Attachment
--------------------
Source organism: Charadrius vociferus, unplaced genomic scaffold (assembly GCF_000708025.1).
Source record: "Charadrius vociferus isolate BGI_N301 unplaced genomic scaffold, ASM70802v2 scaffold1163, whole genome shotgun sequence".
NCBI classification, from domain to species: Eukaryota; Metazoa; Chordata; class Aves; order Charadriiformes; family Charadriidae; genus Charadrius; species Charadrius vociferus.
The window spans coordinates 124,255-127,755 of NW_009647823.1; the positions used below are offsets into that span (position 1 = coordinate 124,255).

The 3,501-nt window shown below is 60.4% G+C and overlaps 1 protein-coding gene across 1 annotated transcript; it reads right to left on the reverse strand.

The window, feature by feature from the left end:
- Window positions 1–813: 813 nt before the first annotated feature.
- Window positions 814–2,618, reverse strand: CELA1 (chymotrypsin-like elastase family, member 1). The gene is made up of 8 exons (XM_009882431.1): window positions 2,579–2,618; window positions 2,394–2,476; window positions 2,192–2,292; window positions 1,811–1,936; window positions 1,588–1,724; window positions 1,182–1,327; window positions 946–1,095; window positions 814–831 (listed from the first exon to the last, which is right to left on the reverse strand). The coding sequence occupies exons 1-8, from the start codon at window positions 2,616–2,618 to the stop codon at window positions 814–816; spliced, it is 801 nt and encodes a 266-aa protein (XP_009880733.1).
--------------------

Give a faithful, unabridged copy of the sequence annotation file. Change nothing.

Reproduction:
Source organism: Charadrius vociferus, unplaced genomic scaffold (assembly GCF_000708025.1).
Source record: "Charadrius vociferus isolate BGI_N301 unplaced genomic scaffold, ASM70802v2 scaffold1163, whole genome shotgun sequence".
NCBI classification, from domain to species: Eukaryota; Metazoa; Chordata; class Aves; order Charadriiformes; family Charadriidae; genus Charadrius; species Charadrius vociferus.
The window spans coordinates 124,255-127,755 of NW_009647823.1; the positions used below are offsets into that span (position 1 = coordinate 124,255).

The 3,501-nt window shown below is 60.4% G+C and overlaps 1 protein-coding gene across 1 annotated transcript; it reads right to left on the reverse strand.

The window, feature by feature from the left end:
- Window positions 1–813: 813 nt before the first annotated feature.
- Window positions 814–2,618, reverse strand: CELA1 (chymotrypsin-like elastase family, member 1). The gene is made up of 8 exons (XM_009882431.1): window positions 2,579–2,618; window positions 2,394–2,476; window positions 2,192–2,292; window positions 1,811–1,936; window positions 1,588–1,724; window positions 1,182–1,327; window positions 946–1,095; window positions 814–831 (listed from the first exon to the last, which is right to left on the reverse strand). The coding sequence occupies exons 1-8, from the start codon at window positions 2,616–2,618 to the stop codon at window positions 814–816; spliced, it is 801 nt and encodes a 266-aa protein (XP_009880733.1).